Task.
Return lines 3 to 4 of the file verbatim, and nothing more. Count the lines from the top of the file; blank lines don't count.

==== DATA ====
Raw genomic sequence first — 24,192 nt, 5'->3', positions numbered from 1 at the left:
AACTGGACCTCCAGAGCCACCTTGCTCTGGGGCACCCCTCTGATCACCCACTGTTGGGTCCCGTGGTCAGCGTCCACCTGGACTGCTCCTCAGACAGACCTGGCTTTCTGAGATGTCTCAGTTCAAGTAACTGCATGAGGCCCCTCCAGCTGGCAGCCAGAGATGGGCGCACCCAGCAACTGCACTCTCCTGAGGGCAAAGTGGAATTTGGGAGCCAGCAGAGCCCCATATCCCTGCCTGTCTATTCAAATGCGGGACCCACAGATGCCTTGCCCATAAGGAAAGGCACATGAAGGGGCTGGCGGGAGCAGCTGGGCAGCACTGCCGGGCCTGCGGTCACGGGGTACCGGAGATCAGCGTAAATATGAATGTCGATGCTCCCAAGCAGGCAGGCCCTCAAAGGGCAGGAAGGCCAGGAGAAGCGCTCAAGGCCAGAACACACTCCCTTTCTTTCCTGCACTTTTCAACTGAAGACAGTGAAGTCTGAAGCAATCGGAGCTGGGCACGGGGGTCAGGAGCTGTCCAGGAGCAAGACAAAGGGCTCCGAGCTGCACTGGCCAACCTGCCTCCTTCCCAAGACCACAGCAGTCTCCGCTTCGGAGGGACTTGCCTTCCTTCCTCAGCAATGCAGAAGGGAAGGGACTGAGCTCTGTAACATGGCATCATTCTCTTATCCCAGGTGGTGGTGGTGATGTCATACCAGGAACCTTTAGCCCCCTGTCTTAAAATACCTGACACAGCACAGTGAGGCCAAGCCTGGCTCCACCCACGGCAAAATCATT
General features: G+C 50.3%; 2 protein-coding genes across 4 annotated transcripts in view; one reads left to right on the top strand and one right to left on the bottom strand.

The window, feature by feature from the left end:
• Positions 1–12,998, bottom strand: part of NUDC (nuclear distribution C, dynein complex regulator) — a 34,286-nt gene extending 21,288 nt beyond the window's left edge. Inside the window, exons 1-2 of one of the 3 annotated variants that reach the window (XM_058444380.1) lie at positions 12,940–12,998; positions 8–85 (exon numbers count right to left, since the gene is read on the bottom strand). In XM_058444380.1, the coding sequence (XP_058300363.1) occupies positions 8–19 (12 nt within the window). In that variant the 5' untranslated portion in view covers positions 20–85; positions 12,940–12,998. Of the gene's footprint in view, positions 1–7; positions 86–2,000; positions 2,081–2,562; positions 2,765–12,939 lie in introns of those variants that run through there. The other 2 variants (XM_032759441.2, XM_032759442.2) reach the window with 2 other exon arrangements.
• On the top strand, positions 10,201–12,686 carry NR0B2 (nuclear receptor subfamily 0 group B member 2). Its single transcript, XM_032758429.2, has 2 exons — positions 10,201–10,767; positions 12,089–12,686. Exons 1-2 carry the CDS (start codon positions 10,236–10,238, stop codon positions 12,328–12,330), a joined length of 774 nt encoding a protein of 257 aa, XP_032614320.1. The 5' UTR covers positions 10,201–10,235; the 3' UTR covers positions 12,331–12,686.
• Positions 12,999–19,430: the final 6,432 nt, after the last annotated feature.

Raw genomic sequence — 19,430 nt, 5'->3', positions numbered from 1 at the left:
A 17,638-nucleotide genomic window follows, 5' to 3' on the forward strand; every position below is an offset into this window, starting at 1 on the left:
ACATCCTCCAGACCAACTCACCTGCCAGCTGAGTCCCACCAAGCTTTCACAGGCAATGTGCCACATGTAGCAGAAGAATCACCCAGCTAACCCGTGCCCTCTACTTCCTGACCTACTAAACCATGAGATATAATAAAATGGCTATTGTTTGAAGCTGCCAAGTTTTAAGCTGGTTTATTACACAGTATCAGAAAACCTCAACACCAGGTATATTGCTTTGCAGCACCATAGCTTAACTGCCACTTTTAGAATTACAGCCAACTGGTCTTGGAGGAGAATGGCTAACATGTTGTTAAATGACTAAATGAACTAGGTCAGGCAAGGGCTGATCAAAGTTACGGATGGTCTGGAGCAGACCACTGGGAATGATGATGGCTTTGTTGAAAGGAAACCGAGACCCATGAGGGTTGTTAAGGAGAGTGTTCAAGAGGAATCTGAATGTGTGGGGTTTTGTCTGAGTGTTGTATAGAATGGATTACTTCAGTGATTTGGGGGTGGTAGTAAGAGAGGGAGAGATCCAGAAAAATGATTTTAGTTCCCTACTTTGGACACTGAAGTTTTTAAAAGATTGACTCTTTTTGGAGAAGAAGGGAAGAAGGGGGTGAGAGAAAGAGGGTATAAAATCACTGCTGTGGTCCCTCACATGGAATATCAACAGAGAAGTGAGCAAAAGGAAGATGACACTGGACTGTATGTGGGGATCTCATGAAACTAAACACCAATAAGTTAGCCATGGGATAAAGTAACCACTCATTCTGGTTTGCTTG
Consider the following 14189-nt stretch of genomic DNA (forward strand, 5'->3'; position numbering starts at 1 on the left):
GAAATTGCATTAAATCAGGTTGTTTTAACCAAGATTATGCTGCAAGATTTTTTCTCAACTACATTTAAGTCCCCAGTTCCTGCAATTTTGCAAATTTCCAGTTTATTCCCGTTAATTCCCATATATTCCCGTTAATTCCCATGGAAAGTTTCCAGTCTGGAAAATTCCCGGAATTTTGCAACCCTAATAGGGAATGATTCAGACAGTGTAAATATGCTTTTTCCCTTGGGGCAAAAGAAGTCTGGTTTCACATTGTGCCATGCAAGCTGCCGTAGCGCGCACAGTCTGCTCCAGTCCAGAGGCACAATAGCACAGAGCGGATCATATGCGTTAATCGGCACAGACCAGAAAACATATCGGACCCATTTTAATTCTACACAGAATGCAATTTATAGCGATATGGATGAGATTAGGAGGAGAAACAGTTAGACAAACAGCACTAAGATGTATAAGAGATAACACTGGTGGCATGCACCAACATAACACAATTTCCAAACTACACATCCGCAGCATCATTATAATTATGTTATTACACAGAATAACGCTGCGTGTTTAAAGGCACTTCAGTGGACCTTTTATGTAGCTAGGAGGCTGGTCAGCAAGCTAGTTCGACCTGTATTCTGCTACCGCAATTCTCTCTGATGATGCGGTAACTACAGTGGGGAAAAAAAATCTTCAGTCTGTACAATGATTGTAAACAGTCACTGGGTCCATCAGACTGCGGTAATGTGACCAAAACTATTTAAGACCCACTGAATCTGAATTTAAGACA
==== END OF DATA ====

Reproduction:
General features: G+C 50.3%; 2 protein-coding genes across 4 annotated transcripts in view; one reads left to right on the top strand and one right to left on the bottom strand.

The window, feature by feature from the left end: